Hay Fever at the Guthrie Theater
Hay Fever (at the Guthrie, through April 22) belongs to the designers. Enter the Wurtele Thrust and behold – “Wow.” – Janet Bird‘s sumptuous, perfectly painted, gorgeously lit (by Philip S. Rosenberg) set. Paintings compete with rough drawings and eccentric props. Murals swirl – enough to draw your attention but never distracting. The floorplan is a wonder; there are a half dozen outstanding theatrical entrance/exits.
Ms. Bird has also designed the costumes. As each character enters you will marvel at how perfectly everything fits together. The set and costumes reveal more about the batty Blisses than Noel Coward, author of the entertaining though often frustrating play, could ever show you. Kudos to director Christopher Luscombe for keeping everything, the exquisite design and the acting, focused and precise.
The Guthrie has, arguably, the finest production department in the country (look at your program; there are at least 100 names). If you want to see what these artists can do with a large budget and a beautifully designed playing space, check out Hay Fever. You won’t be disappointed.
This is a fiendishly difficult play to do. Each member of the eccentric (and, of course, wealthy) Bliss family has invited a chum for the weekend, without bothering to inform the others. The four nervous victims, er, visitors arrive. They drink tea. After dinner, they play a hilariously nasty parlor game. The next day, they sneak away as (in an oft-employed Coward technique) the Blisses argue vociferously.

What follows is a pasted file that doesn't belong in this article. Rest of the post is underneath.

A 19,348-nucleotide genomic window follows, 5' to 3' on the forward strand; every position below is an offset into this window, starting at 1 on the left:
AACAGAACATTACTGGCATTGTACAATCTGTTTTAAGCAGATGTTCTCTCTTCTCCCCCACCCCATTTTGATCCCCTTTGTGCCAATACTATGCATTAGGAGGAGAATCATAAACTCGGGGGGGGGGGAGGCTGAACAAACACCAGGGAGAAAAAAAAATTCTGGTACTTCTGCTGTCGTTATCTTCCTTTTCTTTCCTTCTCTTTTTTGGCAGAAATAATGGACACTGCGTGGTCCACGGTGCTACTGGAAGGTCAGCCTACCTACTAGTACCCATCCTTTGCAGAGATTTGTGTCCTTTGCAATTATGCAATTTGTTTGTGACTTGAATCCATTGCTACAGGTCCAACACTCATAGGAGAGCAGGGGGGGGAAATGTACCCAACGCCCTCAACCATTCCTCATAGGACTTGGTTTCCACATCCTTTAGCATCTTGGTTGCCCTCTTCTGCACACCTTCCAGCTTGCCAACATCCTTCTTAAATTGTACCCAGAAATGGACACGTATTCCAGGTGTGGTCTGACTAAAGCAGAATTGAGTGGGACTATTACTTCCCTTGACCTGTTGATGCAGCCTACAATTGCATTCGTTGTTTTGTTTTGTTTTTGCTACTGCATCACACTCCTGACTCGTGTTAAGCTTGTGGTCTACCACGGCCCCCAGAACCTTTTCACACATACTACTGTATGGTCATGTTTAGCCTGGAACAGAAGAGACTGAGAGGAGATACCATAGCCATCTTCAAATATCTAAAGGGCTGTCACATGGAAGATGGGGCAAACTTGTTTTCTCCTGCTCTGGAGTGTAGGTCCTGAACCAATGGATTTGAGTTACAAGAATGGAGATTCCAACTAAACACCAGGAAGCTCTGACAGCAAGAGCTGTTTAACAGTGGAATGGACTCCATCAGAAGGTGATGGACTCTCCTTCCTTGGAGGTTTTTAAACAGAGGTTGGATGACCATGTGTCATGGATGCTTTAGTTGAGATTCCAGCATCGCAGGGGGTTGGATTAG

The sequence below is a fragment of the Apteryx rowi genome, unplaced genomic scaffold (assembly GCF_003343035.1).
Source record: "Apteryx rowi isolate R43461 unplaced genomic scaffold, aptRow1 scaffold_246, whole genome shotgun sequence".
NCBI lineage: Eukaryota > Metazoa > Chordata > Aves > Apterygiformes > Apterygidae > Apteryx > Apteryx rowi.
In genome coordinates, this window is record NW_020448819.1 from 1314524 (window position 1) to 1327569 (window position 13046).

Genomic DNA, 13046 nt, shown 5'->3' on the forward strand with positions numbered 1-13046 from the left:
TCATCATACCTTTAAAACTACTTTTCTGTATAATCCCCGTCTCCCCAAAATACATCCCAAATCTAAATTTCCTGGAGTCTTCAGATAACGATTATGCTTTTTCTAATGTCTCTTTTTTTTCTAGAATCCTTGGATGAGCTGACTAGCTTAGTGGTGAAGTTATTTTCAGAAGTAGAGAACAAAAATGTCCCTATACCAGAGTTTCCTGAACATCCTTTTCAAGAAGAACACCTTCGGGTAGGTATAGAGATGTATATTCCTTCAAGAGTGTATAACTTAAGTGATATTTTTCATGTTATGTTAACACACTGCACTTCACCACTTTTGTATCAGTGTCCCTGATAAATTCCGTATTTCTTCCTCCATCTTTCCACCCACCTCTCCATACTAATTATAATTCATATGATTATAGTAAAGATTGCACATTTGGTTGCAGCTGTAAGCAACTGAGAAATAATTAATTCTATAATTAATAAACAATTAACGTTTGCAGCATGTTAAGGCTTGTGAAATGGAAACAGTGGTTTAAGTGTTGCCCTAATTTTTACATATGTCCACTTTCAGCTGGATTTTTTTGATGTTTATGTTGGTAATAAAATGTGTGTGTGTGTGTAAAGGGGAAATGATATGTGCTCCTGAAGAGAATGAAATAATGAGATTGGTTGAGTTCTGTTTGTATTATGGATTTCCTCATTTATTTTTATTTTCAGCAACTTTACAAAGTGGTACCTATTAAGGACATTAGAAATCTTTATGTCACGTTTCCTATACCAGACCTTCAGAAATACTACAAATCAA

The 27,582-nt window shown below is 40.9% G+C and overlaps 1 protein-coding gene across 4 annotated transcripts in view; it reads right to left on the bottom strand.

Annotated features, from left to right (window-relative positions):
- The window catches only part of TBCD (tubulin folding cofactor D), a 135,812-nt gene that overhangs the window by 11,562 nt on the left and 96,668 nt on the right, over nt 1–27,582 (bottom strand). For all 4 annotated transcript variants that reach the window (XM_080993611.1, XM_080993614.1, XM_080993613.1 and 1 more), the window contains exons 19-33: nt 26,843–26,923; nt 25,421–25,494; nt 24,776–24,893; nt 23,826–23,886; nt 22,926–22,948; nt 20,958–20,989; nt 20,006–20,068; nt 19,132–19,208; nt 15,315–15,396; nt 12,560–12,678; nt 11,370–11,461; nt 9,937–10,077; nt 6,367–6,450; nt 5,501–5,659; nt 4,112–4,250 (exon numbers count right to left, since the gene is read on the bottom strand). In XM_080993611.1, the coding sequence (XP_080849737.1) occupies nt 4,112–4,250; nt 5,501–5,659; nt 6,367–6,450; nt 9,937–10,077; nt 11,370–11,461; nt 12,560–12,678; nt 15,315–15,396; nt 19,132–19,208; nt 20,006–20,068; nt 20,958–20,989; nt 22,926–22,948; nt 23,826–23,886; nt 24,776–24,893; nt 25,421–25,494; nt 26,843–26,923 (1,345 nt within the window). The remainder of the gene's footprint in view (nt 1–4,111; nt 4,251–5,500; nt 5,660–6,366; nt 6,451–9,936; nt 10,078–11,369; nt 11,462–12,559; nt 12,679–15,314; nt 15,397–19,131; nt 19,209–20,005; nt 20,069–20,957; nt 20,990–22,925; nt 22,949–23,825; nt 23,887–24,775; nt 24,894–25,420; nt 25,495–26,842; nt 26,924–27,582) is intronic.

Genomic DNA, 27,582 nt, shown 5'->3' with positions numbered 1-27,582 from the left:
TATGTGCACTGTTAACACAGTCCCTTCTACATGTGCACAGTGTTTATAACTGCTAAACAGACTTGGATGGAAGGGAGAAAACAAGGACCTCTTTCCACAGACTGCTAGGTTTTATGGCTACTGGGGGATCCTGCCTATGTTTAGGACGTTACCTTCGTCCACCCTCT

And that’s more or less it. Hay Fever, written in 1925, lacks the plot-rich screwiness that makes the American You Can’t Take It With You such a delight. This action-less, joke-free play is all about manners. The Blisses have a louche instinct for correct behavior while their visitors, provocations notwithstanding, do not. This is the source of much of the play’s comedy. “I give you to him,” Judith Bliss intones (twice). We know she’s play-acting, but the guests do not. Ha ha.
Hay Fever requires exquisite performances, and the Guthrie cast does reasonably well. Harriet Harris doesn’t do the usual arch Coward posing; she plays Judith with surprising and refreshingly nasty zest. This took some getting-used-to, but it makes her unpredictable and great fun to watch. Simon Jones captures David Bliss perfectly, dotty and self-absorbed. The younger Blisses, played by Cat Walleck and John Skelley, haven’t achieved the full-blown weirdness of their parents, but they’re well on their way and we cheer them on.
The visitors are more vivid and I believe this results from Coward’s writing; these brittle characters grab our attention more forcefully. Charity Jones is a hoot as the oiled and coiffed Myra. John Catron, he of the goofy grin, is great fun as Sandy (though his British accent could use attention). Heidi Bakke and Matt Sullivan deliver the two best performances in the play, as out-of-her-element Jackie and as the squeakily proper Richard. Sullivan made me laugh constantly.
And, of course, the great Barbara Bryne plays the servant Clara.
In the mood for a comedy about English manners? Do you enjoy knock-’em-dead design? If the answer to either question is yes, Hay Fever is the play for you.
For more information about John Olive, please visit his website.